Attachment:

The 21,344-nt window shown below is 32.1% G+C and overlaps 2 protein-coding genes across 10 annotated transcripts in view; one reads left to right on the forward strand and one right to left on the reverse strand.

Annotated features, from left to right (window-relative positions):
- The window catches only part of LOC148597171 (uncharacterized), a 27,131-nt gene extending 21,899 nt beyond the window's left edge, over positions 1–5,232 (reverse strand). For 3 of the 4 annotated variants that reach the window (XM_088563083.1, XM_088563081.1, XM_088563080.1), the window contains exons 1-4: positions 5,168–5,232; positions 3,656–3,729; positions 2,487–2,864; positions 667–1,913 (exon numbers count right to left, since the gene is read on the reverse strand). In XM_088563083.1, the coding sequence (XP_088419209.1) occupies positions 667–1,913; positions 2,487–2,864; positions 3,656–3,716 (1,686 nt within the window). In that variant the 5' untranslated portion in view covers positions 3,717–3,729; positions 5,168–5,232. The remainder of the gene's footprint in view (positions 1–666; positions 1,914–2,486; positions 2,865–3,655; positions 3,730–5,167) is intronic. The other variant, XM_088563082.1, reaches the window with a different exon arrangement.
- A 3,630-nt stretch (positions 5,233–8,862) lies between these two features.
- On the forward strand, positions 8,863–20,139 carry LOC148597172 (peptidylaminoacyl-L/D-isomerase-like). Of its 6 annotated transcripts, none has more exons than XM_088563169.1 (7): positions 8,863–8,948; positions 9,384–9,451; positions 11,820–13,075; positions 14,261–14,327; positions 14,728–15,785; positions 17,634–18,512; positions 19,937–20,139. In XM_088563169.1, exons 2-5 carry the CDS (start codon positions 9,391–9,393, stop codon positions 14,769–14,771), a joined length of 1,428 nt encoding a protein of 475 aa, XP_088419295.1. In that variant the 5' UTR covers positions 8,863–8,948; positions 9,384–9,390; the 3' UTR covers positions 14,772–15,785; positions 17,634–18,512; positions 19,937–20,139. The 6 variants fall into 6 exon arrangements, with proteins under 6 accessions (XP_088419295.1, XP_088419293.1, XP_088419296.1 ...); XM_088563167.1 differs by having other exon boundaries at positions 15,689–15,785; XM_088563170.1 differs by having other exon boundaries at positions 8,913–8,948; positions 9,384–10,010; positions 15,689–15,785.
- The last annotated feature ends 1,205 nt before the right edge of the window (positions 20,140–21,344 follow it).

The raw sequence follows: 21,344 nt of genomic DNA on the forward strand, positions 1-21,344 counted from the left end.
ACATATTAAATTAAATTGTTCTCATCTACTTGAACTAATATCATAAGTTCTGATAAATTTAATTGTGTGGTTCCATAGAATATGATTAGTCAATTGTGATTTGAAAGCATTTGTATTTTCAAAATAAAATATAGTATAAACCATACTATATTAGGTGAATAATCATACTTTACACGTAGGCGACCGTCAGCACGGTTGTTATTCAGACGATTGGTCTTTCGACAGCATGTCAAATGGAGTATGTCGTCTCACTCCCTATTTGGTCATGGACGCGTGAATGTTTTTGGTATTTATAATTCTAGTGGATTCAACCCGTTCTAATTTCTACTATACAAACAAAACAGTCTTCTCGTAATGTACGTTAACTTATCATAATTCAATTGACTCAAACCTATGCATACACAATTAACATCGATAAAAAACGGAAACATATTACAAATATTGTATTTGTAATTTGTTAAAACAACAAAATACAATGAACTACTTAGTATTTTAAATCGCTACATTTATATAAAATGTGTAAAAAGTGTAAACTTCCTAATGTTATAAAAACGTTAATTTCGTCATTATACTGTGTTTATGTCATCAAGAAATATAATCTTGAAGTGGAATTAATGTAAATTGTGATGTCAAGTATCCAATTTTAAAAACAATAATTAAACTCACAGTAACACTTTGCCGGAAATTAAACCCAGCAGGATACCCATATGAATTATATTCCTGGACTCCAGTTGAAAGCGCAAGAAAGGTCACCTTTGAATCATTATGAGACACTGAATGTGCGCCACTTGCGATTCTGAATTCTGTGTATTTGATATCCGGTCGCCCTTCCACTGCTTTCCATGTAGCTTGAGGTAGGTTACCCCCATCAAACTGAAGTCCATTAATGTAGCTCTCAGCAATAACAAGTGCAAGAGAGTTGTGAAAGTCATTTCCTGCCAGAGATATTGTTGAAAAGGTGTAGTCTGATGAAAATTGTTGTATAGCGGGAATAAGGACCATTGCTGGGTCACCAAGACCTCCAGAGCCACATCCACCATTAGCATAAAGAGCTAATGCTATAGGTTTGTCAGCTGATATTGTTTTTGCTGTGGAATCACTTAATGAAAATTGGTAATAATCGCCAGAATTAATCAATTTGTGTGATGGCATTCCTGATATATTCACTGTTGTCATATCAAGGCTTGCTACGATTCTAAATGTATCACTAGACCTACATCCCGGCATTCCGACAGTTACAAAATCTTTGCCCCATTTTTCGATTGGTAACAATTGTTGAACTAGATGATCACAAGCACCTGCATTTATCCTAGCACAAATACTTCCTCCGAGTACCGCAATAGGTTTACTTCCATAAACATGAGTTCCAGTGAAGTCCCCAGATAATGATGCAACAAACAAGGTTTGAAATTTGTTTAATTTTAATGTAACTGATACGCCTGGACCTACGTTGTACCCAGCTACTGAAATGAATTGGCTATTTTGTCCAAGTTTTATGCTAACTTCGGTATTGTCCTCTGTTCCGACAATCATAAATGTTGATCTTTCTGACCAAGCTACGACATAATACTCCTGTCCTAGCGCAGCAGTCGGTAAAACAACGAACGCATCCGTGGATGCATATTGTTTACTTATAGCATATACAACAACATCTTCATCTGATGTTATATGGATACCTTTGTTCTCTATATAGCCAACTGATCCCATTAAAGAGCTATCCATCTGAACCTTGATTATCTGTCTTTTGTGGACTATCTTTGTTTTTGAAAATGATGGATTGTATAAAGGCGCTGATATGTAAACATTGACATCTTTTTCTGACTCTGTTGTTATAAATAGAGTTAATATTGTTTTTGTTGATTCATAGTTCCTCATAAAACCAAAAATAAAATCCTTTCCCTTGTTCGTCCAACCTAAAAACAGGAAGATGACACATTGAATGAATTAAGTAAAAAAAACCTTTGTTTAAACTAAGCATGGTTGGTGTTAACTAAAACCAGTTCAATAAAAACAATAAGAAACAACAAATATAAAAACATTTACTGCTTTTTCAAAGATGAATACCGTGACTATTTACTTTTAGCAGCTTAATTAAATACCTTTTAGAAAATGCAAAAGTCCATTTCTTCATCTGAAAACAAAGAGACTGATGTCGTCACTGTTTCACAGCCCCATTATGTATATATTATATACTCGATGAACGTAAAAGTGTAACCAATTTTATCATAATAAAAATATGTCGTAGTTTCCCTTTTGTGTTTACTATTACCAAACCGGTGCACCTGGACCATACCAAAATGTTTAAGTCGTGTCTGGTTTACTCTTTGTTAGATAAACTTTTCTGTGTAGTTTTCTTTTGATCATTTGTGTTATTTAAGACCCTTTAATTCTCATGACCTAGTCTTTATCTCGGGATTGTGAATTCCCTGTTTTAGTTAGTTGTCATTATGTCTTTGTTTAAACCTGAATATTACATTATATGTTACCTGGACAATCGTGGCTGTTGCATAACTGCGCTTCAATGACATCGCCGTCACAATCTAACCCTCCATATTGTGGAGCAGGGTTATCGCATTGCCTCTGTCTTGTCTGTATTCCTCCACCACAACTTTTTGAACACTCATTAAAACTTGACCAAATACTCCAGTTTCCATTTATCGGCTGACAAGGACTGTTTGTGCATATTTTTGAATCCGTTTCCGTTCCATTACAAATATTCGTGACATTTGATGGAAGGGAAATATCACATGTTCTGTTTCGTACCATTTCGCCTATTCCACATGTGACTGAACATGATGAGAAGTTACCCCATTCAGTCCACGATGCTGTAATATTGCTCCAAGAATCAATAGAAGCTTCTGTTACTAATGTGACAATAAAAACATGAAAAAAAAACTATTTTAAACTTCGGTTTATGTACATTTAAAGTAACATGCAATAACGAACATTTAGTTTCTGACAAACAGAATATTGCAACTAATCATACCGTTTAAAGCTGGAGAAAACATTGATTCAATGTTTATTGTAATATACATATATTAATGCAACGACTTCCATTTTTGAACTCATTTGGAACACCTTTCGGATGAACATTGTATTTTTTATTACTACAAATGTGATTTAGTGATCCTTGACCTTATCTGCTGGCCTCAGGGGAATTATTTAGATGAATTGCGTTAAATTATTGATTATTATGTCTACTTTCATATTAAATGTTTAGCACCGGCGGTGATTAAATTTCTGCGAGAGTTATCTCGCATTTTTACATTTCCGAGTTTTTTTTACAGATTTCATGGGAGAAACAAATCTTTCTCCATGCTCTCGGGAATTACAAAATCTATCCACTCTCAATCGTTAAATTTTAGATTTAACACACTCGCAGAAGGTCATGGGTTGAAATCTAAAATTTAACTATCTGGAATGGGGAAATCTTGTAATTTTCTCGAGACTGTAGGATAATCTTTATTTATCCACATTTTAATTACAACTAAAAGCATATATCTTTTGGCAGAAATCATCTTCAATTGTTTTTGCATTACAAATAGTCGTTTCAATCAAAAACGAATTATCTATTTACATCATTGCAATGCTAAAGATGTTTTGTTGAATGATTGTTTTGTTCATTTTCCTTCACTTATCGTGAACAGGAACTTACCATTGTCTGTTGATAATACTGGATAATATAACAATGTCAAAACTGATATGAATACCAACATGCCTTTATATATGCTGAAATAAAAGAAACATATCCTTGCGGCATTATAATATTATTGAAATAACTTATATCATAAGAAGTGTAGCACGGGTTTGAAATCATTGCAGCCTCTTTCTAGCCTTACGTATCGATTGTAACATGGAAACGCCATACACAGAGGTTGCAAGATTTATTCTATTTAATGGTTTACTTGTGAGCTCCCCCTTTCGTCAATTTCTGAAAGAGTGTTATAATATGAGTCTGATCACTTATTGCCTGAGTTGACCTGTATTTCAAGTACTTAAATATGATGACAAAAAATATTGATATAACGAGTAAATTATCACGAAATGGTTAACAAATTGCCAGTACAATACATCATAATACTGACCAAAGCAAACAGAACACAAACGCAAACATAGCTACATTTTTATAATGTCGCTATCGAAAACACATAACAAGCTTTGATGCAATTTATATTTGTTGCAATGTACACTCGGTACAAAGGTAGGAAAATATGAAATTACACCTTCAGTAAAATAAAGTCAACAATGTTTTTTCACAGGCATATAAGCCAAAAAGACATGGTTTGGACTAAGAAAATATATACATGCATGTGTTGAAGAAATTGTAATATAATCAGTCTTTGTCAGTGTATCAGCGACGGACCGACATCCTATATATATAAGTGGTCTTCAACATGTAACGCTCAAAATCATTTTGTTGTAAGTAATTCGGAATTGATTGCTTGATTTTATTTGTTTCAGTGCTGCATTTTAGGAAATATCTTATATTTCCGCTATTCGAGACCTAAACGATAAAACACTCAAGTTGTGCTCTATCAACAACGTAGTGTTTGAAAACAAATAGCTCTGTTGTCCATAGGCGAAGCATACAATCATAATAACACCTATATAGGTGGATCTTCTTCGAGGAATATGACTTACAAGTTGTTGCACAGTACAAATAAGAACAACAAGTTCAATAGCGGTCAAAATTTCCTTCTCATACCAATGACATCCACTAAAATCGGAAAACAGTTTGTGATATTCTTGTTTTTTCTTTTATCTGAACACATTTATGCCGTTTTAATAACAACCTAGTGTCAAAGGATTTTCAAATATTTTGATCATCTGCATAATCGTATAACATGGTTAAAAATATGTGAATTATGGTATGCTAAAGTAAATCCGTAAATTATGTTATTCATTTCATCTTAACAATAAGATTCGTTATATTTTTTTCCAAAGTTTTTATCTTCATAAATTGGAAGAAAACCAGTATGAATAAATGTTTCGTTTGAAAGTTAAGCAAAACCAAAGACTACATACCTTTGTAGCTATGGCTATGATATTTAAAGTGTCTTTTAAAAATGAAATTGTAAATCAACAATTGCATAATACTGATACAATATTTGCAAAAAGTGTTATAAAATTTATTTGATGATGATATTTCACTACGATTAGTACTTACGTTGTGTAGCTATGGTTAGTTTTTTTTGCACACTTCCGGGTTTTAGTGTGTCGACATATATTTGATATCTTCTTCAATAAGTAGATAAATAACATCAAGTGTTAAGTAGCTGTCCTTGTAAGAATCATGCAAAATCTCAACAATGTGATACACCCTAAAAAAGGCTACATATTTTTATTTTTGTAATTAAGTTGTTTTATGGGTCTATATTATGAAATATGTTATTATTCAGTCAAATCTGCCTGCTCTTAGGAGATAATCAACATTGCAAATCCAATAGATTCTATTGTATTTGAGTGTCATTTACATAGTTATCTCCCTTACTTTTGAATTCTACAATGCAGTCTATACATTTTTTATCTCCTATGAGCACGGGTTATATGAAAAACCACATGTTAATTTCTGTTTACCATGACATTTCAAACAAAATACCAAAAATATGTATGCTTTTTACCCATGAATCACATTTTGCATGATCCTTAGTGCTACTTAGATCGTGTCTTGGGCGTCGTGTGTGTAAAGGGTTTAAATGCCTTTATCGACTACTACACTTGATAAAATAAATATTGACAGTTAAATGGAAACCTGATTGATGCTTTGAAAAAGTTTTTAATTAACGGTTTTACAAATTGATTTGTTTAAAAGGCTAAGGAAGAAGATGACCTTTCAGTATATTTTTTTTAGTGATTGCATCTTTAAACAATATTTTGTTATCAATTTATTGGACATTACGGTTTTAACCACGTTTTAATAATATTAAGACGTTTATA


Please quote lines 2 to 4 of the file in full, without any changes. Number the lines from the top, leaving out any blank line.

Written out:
Annotated features, from left to right (window-relative positions):
- The window catches only part of LOC148597171 (uncharacterized), a 27,131-nt gene extending 21,899 nt beyond the window's left edge, over positions 1–5,232 (reverse strand). For 3 of the 4 annotated variants that reach the window (XM_088563083.1, XM_088563081.1, XM_088563080.1), the window contains exons 1-4: positions 5,168–5,232; positions 3,656–3,729; positions 2,487–2,864; positions 667–1,913 (exon numbers count right to left, since the gene is read on the reverse strand). In XM_088563083.1, the coding sequence (XP_088419209.1) occupies positions 667–1,913; positions 2,487–2,864; positions 3,656–3,716 (1,686 nt within the window). In that variant the 5' untranslated portion in view covers positions 3,717–3,729; positions 5,168–5,232. The remainder of the gene's footprint in view (positions 1–666; positions 1,914–2,486; positions 2,865–3,655; positions 3,730–5,167) is intronic. The other variant, XM_088563082.1, reaches the window with a different exon arrangement.
- A 3,630-nt stretch (positions 5,233–8,862) lies between these two features.